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September 29, 2020
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A guide to doggy delights: what should you feed your pup?

A guide to doggy delights: what should you feed your pup?

When it comes to feeding your pup, it can be difficult to know what they need. Should you use wet or dry food? Or a combination? Should you home cook their meals? Do they need extra vitamins?

Here’s the thing - there’s no right or wrong answer. Different dogs have different nutritional needs based on things like age, breed and health. The right food can help your puppy pal to thrive, while keeping their tummy and digestive system happy. Do your research to find the right type of food and feeding schedule that works for you, your family and your pet.

Puppies

Speak to the person you got your puppy from, whether it is a trusted breeder or a shelter, and find out what they have been eating so far. It’s often a good idea to stick to the same food to avoid upsetting their stomach. If their current food isn’t working for them, you can try something new.

When your furry friend is just a puppy, you should look for food that is specially formulated for that age. Puppies need more nutrients and calorie-dense food than an adult dog – as you’ve probably noticed, your fur baby is growing fast!

Puppies usually start solid food around four weeks old. The age they transition to adult dog food will vary depending on their size and breed but can be anywhere from 9 - 24 months. It is a good idea to speak to your vet, so you don’t move them onto adult food too early.

Seniors

Senior dogs may also need special food to help provide them with extra nutrients, maintain a healthy body weight and slow or prevent diseases. This can be discussed with your vet, particularly if they have any illnesses.

Overweight dogs are more vulnerable to certain health problems, so although we all want to spoil our precious pooch, be sure to do so through cuddles, playtime and affection rather than food.

Important nutrients

Your puppy’s diet should be made up of six essential nutrients for a healthy life - water, proteins, fats, carbohydrates, vitamins, and minerals. The amount of food your dog needs will depend on their size, activity level, age and health. Take some time to figure out the ideal feeding schedule for them. Dogs are creatures of habit, so sticking to a schedule is the best way to ensure they are getting the right amount of food a day. Don’t just keep the food bowl full at all times as your dog may overeat, which can lead to unhealthy weight gain.

We all want a happy and healthy hound, but don’t give your dog vitamin supplements unless instructed to by a qualified vet. Excess vitamins can be detrimental to their health - they should be getting everything they need from a healthy and balanced diet.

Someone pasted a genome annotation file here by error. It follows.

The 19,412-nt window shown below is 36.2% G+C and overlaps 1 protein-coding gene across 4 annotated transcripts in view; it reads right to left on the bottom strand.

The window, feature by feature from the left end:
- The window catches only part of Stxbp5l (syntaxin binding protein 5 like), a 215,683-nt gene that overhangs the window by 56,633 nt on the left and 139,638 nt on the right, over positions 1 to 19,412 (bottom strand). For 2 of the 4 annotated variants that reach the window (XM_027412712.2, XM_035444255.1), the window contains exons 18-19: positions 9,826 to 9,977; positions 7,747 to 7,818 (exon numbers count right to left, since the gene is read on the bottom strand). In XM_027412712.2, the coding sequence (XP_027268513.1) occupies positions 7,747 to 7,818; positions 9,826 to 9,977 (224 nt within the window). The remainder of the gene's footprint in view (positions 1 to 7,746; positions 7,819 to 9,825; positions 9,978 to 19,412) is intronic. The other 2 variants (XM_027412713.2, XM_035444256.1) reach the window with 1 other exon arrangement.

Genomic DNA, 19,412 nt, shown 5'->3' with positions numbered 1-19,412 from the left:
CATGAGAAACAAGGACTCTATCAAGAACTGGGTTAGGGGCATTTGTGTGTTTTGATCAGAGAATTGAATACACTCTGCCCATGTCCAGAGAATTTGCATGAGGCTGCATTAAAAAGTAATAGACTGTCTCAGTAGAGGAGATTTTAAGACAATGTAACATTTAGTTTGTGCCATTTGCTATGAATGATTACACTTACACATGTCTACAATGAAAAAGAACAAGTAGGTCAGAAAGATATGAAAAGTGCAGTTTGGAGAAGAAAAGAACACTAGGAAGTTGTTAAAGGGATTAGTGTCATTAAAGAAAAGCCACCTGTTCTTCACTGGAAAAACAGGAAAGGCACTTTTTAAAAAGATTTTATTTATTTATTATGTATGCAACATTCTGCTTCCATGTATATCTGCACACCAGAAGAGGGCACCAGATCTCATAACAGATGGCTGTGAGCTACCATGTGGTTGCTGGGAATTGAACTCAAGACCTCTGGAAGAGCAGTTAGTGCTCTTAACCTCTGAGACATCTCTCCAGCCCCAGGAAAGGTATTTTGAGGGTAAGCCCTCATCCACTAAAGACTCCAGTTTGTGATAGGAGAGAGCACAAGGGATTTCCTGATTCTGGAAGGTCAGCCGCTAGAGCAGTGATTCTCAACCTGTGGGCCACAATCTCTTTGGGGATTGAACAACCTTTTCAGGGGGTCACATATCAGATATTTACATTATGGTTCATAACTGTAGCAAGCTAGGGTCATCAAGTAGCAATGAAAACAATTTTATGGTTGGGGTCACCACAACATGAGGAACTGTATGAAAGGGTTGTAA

5 Foods to avoid

Certain foods are toxic to your pup. It is important you know which foods to avoid giving them, as it can be very dangerous or even fatal for them to ingest particular things. These include:

  • Chocolate: As much as us humans love a chocolatey treat, our dog friends do not. Chocolate contains a stimulant that is toxic to them and can cause kidney failure, so keep the Cadbury’s to yourself.
  • Avocado: This popular breakfast food shouldn’t be shared with your dog. Avocado plants contain a substance that is poisonous for dogs and can cause vomiting and diarrhoea.
  • Alcohol: This should go without saying, but never let your dog try alcohol as it is very dangerous for them even in small amounts and can damage their central nervous system.
  • Grapes and raisins: This small fruit contains an unknown toxic substance for dogs. It can cause severe liver damage and kidney failure, and effects could well be fatal. If you drop some on the floor, make sure you pick them all up before your furry pal gets to them.
  • Artificial sweetener (Xylitol): While you probably don’t plan on feeding your dog sugar-free chewing gum, Xylitol can be found in some peanut butters – a doggy favourite. So if you are planning on using peanut butter as a treat, choose unsweetened and make sure you check the ingredients.

These are just a handful of foods that your dog should never eat. If you are ever unsure whether a food item is safe for your dog, research it first. Never give them anything you aren’t confident about. If your dog does accidentally ingest something they shouldn’t have, call your vet and have them checked out immediately - you could save their life.

Treats

Treats are a great way to help train and reward your dog. However, as with humans, you don’t want to overdo it. We know it may be hard to resist those puppy dog eyes, but treats should make up less than 10% of your dog’s diet.

One or two treats a day, in-between usual meal times and as a reward for good behaviour is ideal. Use treats to teach your dog good manners so they will sit and take it gently from you, rather than jumping up or snatching it. This reinforces good behaviour.

And treats don’t all have to be cheese and ham – some dogs love carrot sticks or apple slices. You can even use their regular dry food as treats during training.

Houndville doggy delights

At Houndville, we sell a gorgeous selection of mouth-watering treats baked specially for your dogs. These include healthy birthday cakes, doggy doughnuts, cookies and biscuits, cupcakes, treat bags and more.

We use 100% natural ingredients in all our bakes, so they can be enjoyed as part of a healthy balanced diet.

Check out our tempting treats and place your order today – just remember they are for your furry friend, not you!

Luxury gourmet natural Dog treats
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